The idea that putting more conventional sidepods on the car would transform its car is reductive, with this area of the car described as a “distraction” from the actual source of its troubles, although some rivals believe that the lack of downwash effect will be costing Mercedes performance.
The Race’s technical expert, Gary Anderson, has repeatedly pointed to the Mercedes approach of conceiving a car that has to work in a narrow window close to the ground as a potential problem. In particular, he’s pointed to the section at the rear of the floor where it is very close to the ground that Mercedes has persevered with.
Wolff admitted that Mercedes has yet to commit to its concept, although the definition of a car concept is, by his own admission, vague.
“We haven’t committed to a concept for next year but it is difficult to say what is a concept,” said Wolff.
“Is it the chassis, the weight distribution, the mechanical and aero balance, the bodywork concept?
“All these are different pillars of the car which are evaluated and could mean some of that goes and some stays and we are looking at that at the moment.”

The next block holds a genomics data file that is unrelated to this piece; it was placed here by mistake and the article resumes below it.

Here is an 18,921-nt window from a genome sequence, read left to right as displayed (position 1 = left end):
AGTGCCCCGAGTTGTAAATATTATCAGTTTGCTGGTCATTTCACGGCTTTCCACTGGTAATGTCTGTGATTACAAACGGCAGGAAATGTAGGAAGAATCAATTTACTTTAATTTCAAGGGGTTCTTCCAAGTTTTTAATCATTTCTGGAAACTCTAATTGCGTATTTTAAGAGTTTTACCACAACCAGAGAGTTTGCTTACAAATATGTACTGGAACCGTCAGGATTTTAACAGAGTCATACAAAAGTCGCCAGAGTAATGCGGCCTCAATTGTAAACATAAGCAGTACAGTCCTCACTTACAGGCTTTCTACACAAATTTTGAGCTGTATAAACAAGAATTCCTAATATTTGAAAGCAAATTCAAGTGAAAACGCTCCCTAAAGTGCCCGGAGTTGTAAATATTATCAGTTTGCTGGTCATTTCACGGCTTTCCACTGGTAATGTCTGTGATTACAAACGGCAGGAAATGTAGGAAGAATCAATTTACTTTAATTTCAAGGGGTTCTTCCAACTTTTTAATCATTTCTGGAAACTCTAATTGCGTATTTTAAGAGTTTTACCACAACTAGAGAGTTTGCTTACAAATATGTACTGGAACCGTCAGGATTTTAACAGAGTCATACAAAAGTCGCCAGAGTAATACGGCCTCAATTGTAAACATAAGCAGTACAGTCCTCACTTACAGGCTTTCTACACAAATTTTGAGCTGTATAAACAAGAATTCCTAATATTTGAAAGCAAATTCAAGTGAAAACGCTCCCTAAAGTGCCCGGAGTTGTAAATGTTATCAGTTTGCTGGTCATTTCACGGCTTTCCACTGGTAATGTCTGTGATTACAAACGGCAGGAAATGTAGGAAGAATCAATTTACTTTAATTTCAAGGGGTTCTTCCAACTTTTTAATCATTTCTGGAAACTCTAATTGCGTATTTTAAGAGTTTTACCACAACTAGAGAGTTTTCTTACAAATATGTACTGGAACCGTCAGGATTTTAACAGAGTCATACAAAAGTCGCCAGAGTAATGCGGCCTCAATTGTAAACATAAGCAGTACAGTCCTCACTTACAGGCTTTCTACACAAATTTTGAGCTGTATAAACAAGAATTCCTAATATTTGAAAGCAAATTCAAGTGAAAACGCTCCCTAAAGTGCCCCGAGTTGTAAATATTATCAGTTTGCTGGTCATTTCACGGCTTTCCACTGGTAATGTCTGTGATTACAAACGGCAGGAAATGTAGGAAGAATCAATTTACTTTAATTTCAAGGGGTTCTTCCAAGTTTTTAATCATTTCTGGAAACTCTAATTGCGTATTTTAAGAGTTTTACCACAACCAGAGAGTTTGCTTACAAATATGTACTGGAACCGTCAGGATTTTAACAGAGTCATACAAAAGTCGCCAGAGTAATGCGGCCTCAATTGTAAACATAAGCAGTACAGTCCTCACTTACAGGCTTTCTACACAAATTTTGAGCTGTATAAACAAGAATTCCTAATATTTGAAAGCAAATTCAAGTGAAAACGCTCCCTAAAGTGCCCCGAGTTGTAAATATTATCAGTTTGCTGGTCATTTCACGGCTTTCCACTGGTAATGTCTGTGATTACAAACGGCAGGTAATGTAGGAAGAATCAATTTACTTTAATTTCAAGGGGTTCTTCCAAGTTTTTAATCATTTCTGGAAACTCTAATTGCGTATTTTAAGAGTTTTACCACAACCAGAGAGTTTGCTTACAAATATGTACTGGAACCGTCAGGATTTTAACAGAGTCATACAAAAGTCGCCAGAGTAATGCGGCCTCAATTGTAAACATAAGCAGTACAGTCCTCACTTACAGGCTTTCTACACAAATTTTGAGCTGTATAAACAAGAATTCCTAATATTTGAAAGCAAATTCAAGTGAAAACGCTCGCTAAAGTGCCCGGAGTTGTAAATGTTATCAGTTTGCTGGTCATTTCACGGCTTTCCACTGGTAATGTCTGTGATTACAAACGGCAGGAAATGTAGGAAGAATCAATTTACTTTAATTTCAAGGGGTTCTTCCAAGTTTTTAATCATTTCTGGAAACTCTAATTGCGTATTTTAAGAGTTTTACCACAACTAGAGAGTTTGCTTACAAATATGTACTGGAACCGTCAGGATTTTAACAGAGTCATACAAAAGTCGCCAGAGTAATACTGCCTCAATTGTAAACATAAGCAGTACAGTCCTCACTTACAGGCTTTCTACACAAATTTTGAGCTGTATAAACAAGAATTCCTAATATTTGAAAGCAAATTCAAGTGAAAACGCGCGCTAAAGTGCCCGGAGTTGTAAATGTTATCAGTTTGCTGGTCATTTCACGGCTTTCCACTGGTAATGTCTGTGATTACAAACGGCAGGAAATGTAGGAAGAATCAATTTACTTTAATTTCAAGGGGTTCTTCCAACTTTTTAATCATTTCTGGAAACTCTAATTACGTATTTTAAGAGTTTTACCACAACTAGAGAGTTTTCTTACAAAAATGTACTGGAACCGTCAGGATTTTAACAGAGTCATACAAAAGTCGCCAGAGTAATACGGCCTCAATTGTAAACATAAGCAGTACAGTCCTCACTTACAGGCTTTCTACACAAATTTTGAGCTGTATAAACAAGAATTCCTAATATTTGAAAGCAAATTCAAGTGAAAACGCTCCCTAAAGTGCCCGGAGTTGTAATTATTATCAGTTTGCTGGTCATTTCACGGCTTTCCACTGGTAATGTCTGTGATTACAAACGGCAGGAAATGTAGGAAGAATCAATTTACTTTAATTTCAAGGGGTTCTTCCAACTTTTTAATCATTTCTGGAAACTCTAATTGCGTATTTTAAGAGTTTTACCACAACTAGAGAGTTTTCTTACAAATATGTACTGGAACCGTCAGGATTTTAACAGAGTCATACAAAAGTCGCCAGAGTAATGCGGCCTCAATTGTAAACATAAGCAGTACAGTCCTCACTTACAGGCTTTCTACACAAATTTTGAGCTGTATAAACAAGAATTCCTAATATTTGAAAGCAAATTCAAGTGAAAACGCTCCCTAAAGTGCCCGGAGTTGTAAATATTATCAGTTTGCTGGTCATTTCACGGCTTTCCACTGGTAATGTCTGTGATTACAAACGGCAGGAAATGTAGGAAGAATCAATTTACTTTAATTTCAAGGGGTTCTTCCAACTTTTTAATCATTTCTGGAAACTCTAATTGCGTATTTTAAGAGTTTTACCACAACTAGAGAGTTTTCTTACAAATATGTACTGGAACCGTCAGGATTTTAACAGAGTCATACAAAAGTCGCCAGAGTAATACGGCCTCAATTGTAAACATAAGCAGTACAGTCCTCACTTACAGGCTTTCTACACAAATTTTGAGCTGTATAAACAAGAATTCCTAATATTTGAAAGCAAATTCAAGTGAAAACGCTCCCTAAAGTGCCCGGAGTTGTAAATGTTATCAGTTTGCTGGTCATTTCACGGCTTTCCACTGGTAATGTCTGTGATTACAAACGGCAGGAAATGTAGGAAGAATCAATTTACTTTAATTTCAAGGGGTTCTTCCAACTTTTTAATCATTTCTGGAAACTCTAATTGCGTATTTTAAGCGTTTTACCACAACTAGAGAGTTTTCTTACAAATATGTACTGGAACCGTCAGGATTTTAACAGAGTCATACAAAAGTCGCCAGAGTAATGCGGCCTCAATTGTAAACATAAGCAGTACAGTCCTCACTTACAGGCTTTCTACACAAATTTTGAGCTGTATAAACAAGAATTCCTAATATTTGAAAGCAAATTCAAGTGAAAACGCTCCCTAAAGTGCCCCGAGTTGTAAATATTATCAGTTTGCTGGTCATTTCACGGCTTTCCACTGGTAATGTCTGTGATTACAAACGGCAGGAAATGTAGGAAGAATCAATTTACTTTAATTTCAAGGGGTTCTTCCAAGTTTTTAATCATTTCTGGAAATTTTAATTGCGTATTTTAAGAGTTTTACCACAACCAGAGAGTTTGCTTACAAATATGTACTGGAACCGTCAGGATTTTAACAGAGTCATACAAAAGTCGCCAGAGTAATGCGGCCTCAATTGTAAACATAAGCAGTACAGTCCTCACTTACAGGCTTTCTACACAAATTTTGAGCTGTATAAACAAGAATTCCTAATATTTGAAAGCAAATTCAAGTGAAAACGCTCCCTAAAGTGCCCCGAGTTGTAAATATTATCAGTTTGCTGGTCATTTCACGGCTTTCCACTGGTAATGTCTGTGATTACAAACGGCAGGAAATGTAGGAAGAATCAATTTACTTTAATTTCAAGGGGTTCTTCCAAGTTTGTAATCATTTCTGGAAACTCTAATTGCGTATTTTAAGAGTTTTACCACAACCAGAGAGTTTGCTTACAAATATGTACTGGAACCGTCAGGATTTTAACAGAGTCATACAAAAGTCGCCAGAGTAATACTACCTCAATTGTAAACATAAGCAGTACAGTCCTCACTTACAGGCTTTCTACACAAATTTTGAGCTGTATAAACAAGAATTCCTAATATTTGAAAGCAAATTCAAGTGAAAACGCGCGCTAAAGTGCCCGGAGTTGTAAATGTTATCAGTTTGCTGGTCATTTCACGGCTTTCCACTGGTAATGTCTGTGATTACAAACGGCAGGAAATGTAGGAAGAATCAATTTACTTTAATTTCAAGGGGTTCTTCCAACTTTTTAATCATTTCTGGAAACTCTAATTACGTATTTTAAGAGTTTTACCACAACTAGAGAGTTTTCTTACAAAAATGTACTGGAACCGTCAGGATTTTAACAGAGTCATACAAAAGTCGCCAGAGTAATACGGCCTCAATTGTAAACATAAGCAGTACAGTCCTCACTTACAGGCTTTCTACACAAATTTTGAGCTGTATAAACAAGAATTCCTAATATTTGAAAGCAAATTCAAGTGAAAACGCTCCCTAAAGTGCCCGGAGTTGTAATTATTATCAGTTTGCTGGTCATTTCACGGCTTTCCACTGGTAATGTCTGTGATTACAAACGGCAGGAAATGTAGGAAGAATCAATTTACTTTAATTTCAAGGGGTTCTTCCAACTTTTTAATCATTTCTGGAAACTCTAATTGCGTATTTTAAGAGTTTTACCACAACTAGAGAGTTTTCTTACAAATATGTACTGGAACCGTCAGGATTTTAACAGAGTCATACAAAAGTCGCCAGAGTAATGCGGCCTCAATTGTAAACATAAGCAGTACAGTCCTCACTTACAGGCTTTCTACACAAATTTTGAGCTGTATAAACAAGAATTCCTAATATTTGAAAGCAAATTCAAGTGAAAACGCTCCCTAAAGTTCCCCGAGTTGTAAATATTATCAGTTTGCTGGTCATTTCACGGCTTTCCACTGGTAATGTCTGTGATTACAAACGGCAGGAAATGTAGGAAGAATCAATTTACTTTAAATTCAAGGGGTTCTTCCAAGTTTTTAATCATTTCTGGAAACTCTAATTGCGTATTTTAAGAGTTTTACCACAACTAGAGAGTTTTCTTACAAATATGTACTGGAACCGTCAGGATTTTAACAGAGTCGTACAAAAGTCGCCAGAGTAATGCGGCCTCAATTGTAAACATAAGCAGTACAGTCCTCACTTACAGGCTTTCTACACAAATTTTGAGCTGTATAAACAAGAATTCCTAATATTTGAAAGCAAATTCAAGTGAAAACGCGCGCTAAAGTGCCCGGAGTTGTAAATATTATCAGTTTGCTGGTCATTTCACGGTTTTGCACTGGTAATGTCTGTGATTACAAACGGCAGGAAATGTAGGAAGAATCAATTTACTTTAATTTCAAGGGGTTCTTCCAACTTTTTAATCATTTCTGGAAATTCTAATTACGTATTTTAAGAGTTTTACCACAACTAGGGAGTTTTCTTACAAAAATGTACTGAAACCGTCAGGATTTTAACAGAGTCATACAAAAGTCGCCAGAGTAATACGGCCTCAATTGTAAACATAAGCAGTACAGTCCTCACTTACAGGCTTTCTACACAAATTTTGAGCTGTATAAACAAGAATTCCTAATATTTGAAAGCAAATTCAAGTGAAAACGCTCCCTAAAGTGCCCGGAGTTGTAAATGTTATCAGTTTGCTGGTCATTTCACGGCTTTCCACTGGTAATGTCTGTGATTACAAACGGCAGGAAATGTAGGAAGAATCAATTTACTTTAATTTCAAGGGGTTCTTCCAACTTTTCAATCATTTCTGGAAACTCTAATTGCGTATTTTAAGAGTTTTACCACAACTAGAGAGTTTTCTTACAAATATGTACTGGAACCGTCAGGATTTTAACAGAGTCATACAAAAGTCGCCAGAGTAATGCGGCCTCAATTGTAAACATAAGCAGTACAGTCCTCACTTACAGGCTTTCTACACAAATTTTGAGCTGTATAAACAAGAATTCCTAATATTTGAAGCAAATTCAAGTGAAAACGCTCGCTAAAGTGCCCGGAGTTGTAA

The key factor is that Mercedes ensures it understands its problems as thoroughly as possible, particularly after a season where it has regularly been surprised by its stuttering progress.
Wolff said that it is essential Mercedes is able to get to the bottom of the problems it has in correlating performance predicted using simulation tools, including the windtunnel and CFD, and that produced in the real world.
“Today we are getting it wrong and the non-correlation in various areas is causing us to not perform,” said Wolff, when asked by The Race how confident he is that Mercedes has made improvements with its simulation tools and improved its knowledge base about the car.
“Now, maybe there is a single thing that overshadows everything and we are not doing it justice to question every part of the car.
“Are the tyres something that we fundamentally don’t understand and all the rest is good? Or is the aero messing it up? Or the mechanical balance? That is so difficult to dissect.”
Mercedes still has the ambition of winning races this year, despite time running out. But what is most important is that it is able to ensure the W13 is more predictable, as this will validate its processes and also the decisions it is in the process of making for next year’s car.
The performance of the car will swing according to the characteristics of the circuits it visits, and the race pace at Spa made it clear that part of the problem was the ongoing struggle to get the tyres working for a single qualifying lap. But as the race showed, once the tyres are in the right window the pace is much stronger.
But it’s the work going on at its Brackley headquarters right now, feeding on the knowledge being gained from running the car in the second half of the season, that will be crucial in deciding if Mercedes can get back to business as usual in 2023.